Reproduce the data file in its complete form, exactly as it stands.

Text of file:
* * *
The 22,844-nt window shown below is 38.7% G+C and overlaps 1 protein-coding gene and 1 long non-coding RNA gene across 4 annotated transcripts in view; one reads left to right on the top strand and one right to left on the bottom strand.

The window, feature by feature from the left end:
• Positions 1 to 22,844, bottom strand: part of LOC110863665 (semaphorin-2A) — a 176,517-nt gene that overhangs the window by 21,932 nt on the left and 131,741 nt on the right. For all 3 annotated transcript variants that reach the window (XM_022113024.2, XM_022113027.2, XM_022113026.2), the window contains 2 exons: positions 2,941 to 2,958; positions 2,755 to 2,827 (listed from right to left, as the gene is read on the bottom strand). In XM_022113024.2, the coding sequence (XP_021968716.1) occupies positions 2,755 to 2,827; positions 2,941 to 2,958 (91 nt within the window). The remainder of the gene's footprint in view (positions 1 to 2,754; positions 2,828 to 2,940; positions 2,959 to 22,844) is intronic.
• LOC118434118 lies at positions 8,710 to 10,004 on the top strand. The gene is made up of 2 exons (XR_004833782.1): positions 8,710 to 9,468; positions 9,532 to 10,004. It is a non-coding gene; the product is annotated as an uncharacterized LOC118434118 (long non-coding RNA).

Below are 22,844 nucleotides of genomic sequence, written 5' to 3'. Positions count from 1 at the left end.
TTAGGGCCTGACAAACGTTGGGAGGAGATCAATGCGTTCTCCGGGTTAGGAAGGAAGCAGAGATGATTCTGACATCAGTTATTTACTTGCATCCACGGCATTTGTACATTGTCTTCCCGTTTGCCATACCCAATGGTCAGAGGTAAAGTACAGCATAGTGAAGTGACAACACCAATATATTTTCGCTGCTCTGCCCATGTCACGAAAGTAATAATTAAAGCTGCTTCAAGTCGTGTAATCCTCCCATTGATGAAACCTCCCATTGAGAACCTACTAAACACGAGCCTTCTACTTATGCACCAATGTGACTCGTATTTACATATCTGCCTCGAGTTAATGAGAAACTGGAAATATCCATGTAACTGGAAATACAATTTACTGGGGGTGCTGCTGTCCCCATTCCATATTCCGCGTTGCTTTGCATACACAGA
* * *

The 22,844-nt window shown below is 38.7% G+C and overlaps 1 protein-coding gene and 1 long non-coding RNA gene across 4 annotated transcripts in view; one reads left to right on the top strand and one right to left on the bottom strand.

The window, feature by feature from the left end:
• Positions 1 to 22,844, bottom strand: part of LOC110863665 (semaphorin-2A) — a 176,517-nt gene that overhangs the window by 21,932 nt on the left and 131,741 nt on the right. For all 3 annotated transcript variants that reach the window (XM_022113024.2, XM_022113027.2, XM_022113026.2), the window contains 2 exons: positions 2,941 to 2,958; positions 2,755 to 2,827 (listed from right to left, as the gene is read on the bottom strand). In XM_022113024.2, the coding sequence (XP_021968716.1) occupies positions 2,755 to 2,827; positions 2,941 to 2,958 (91 nt within the window). The remainder of the gene's footprint in view (positions 1 to 2,754; positions 2,828 to 2,940; positions 2,959 to 22,844) is intronic.
• LOC118434118 lies at positions 8,710 to 10,004 on the top strand. The gene is made up of 2 exons (XR_004833782.1): positions 8,710 to 9,468; positions 9,532 to 10,004. It is a non-coding gene; the product is annotated as an uncharacterized LOC118434118 (long non-coding RNA).

Below are 22,844 nucleotides of genomic sequence, written 5' to 3'. Positions count from 1 at the left end.
TTAGGGCCTGACAAACGTTGGGAGGAGATCAATGCGTTCTCCGGGTTAGGAAGGAAGCAGAGATGATTCTGACATCAGTTATTTACTTGCATCCACGGCATTTGTACATTGTCTTCCCGTTTGCCATACCCAATGGTCAGAGGTAAAGTACAGCATAGTGAAGTGACAACACCAATATATTTTCGCTGCTCTGCCCATGTCACGAAAGTAATAATTAAAGCTGCTTCAAGTCGTGTAATCCTCCCATTGATGAAACCTCCCATTGAGAACCTACTAAACACGAGCCTTCTACTTATGCACCAATGTGACTCGTATTTACATATCTGCCTCGAGTTAATGAGAAACTGGAAATATCCATGTAACTGGAAATACAATTTACTGGGGGTGCTGCTGTCCCCATTCCATATTCCGCGTTGCTTTGCATACACAGA